Candy Moulton: Reading the West 4-11-11 |

Candy Moulton: Reading the West 4-11-11

Richard S. Wheeler has won his sixth Spur Award from Western Writers of America for “Snowbound,” a novel based on the journey of John C. Fremont through Colorado.

The Livingston, Mont., author previously won Spurs for “Fool’s Coach” in 1989, “Sierra” in 1997, “Masterson” in 2000, “Drum’s Ring” in 2002, and “Vengeance Valley” in 2005. His novel, “Canyon of Bones,” was a finalist in 2008. Wheeler is also a recipient of the WWA’s Owen Wister Award for lifetime achievement in the field of Western writing.

“True Grit” the rousing, hard-riding remake of the 1969 movie classic of the same name, written and directed by brothers Joel and Ethan Coen, tied with “Temple Grandin,” an HBO-TV movie, for the Spur Award in the Drama category. Christopher Monger and William Merritt wrote “Temple Grandin.”

The “True Grit” movies are based on Charles Portis’ masterful 1968 novel about a determined young girl who hires crusty, one-eyed, pot-bellied, two-fisted, fast-shooting, faster-drinking U.S. Marshall Rooster Cogburn to track down her father’s killer in the Indian Territory during the latter years of the 19th century.

“Temple Grandin” stars Claire Danes in the title role of a woman with autism who pioneered practices for the humane handling of livestock. In addition to the Spur Award, “Temple Grandin” was nominated for seven Emmy Awards and won five, including best actress for Danes.

Eighteen Spur Awards in 17 categories will be handed out June 25 in Bismarck, N.D., during the annual convention of the WWA, an organization of more than 600 writers of fiction and nonfiction about the American West. The WWA established the Spur Award in 1953, the year the organization was founded.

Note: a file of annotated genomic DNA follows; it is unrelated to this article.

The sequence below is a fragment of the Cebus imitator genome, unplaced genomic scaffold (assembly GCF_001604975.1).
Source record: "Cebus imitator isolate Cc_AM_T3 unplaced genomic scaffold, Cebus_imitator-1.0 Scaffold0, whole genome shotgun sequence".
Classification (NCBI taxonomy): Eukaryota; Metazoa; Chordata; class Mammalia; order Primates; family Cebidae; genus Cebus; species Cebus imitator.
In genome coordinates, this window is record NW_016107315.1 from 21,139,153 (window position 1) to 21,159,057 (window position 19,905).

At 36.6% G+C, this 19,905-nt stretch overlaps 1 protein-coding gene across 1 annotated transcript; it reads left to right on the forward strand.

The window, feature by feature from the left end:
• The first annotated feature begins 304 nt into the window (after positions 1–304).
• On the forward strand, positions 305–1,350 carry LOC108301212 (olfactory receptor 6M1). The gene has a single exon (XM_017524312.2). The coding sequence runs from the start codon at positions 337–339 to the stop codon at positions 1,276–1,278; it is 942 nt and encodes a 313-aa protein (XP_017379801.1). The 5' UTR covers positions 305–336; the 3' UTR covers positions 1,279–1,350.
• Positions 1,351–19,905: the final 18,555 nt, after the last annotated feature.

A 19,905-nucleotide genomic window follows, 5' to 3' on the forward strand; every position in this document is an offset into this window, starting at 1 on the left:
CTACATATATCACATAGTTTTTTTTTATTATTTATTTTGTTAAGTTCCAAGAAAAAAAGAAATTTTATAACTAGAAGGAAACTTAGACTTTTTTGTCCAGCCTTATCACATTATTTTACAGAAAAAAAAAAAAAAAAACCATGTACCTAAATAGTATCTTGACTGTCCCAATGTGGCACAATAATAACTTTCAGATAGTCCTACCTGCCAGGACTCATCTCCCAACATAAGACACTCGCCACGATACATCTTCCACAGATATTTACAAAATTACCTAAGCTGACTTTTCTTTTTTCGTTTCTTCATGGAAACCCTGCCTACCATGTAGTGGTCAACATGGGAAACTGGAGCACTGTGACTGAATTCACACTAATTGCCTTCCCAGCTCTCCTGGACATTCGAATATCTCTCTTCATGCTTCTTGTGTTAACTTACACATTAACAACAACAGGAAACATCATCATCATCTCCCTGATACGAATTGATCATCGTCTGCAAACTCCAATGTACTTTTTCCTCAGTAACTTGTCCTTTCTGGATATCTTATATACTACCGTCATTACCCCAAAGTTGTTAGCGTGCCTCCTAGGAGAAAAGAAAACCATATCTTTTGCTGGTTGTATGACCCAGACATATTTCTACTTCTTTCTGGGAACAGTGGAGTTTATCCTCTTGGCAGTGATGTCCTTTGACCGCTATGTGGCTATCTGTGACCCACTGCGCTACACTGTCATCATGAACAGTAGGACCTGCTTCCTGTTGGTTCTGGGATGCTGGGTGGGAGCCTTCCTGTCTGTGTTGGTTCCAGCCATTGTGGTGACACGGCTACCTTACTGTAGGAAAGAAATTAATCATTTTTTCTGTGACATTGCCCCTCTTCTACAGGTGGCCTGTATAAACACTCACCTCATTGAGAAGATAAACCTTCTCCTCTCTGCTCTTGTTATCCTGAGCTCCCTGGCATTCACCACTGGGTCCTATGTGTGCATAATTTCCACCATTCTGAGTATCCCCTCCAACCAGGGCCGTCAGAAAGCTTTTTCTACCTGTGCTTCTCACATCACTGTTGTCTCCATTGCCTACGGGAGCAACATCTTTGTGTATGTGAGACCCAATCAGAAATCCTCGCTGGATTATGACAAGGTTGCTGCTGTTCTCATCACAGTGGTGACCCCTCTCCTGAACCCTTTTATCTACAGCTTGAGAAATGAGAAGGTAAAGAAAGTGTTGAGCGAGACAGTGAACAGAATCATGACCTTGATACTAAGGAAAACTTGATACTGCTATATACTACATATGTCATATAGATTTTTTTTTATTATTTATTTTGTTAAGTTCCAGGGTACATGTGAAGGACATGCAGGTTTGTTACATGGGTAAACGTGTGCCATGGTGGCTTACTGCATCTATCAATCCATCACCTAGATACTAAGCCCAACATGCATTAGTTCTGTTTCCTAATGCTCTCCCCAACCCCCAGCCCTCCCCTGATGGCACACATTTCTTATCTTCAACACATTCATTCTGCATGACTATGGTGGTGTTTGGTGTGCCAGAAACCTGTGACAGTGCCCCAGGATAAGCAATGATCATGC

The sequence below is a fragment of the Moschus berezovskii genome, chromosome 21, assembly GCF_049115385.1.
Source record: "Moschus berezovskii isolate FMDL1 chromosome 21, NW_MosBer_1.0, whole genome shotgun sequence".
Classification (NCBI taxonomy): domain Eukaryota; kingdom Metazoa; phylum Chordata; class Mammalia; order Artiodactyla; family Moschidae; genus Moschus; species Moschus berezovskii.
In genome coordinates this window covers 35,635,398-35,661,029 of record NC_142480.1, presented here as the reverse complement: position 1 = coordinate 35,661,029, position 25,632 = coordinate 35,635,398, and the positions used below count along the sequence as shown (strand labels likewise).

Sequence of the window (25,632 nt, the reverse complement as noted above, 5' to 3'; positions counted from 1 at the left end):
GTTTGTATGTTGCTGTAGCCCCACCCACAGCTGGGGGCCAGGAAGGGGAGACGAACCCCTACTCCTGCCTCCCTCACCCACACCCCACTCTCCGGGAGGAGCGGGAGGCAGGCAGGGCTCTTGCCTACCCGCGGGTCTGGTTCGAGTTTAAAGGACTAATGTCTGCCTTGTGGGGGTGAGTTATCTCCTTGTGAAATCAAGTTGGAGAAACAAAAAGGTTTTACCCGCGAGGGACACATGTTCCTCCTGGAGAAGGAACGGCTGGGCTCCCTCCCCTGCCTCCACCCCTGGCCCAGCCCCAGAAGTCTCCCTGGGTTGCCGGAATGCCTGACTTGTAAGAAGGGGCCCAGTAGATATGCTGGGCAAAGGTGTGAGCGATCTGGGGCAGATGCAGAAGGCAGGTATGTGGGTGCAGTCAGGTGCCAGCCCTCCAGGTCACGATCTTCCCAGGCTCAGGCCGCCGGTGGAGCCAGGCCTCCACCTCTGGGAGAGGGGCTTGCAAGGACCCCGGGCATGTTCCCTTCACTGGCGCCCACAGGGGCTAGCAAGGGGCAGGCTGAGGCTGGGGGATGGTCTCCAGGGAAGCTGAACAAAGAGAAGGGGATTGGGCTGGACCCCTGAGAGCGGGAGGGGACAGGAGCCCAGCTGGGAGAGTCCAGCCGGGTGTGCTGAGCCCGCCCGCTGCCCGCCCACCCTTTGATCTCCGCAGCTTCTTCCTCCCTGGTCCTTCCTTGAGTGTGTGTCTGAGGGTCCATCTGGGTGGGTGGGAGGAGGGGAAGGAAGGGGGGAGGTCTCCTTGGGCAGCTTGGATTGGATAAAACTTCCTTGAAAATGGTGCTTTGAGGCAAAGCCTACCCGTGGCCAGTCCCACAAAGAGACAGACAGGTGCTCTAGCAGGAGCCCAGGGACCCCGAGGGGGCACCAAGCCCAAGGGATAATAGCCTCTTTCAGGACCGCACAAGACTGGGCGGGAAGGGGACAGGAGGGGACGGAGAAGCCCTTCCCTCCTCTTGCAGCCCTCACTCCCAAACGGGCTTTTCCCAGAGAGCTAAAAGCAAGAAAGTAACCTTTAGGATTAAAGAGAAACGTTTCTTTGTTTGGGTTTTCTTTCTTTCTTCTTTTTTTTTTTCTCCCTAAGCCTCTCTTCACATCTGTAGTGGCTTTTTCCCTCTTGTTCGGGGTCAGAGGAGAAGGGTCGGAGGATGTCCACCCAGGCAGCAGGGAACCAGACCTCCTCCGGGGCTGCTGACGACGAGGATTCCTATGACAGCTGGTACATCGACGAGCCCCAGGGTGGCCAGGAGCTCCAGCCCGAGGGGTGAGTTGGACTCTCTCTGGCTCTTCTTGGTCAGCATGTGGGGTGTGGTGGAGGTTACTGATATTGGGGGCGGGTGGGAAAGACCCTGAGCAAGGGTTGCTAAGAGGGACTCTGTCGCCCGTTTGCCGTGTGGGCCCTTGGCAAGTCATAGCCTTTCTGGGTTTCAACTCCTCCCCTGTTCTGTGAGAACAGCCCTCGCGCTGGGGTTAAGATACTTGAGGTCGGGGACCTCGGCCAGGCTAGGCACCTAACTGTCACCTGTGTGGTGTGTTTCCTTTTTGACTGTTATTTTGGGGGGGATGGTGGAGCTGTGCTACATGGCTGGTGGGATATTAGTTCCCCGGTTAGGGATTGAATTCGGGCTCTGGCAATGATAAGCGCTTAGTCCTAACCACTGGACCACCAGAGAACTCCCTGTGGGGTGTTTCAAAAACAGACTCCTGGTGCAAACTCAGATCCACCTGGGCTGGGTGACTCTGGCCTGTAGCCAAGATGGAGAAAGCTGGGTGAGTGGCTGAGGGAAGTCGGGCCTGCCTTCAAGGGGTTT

Novelist Wheeler, a Milwaukee, Wis., native who now makes his home in Livingston, Mont., won his Spur in the Short Novel category. This is Wheeler’s sixth Spur, ranking him second only to the late Elmer Kelton (“The Time it Never Rained,” “The Day the Cowboys Quit”) in the accumulation of Spurs. Kelton, the Western-writing wizard of San Angelo, Texas, won seven Spurs prior to his death in 2009.

Other repeat Spur winners this year include Max McCoy and Paul Zarzyski, who were each awarded a third Spur, and Lucia St. Clair Robson, who won her second. McCoy, who previously won Spurs in 1991 and 2008, won this year in the Mass Market Paperback category for Damnation Road, a novel about a desperate man who follows a beautiful woman in search of a treasure hidden in a harsh land guarded by hostile Apaches.

Zarzyski and co-writer Tom Russell won in the Song category for “Heart of a Bucking Horse,” a song about colorfully named and legendary rodeo horses. Zarzyski won his first two Spurs just last year – one in the Poem category for “Bob Dylan Bronc Song” and one, with co-writer Wylie Gustafson, in the Song category for “Hang-n-Rattle.”

Robson won her 2011 Spur in the Long Novel category for “Last Train From Cuernavaca,” which tells the story of two young women – one Mexican, one English – who get caught up in the Mexican Revolution of 1910-1920. Robson won her first Spur in 1982 for the historical novel “Ride the Wind.”

Spur winners this year in nonfiction categories include James Haley in Biography and Thomas Powers in Historical Nonfiction. Haley won for “Wolf: The Lives of Jack London,” his comprehensive study of the fascinating and complicated life of the man who wrote the American literary classics “Call of the Wild” and “White Fang” as well as many other books, short stories, plays. poems and articles.

Powers received his Spur Award for “The Killing of Crazy Horse,” the story of the enigmatic Sioux warrior who played a major role in the defeat of George Custer at the Battle of the Little Bighorn and who was stabbed to death while in the custody of the U.S. Army. Powers pieces together the many elements of fear and misunderstanding that resulted in the killing of Crazy Horse.

Spur winners in categories for young readers include “Moon Over Manifest” by Clare Vanderpool in the Juvenile Fiction category and “A Night on the Range,” written by Aaron Frisch and illustrated by Chris Sheban, in the Storyteller (picture book) category. In “Moon Over Manifest,” her first novel, Vanderpool writes about 12-year-old Abilene Tucker, who travels to the former mining town of Manifest, Kan., in 1936. There she meets a host of colorful characters, hears lots of good stories and tries to find out about the life her father lived in Manifest in 1918. The novel has also won the prestigious Newberry Award for juvenile literature.

Author Frisch and artist Sheban’s “A Night on the Range” is about a little boy who prepares for the rugged life of a cowboy by sleeping under the stars in his back yard.

You can find the full list of 2011 Spur Awards at

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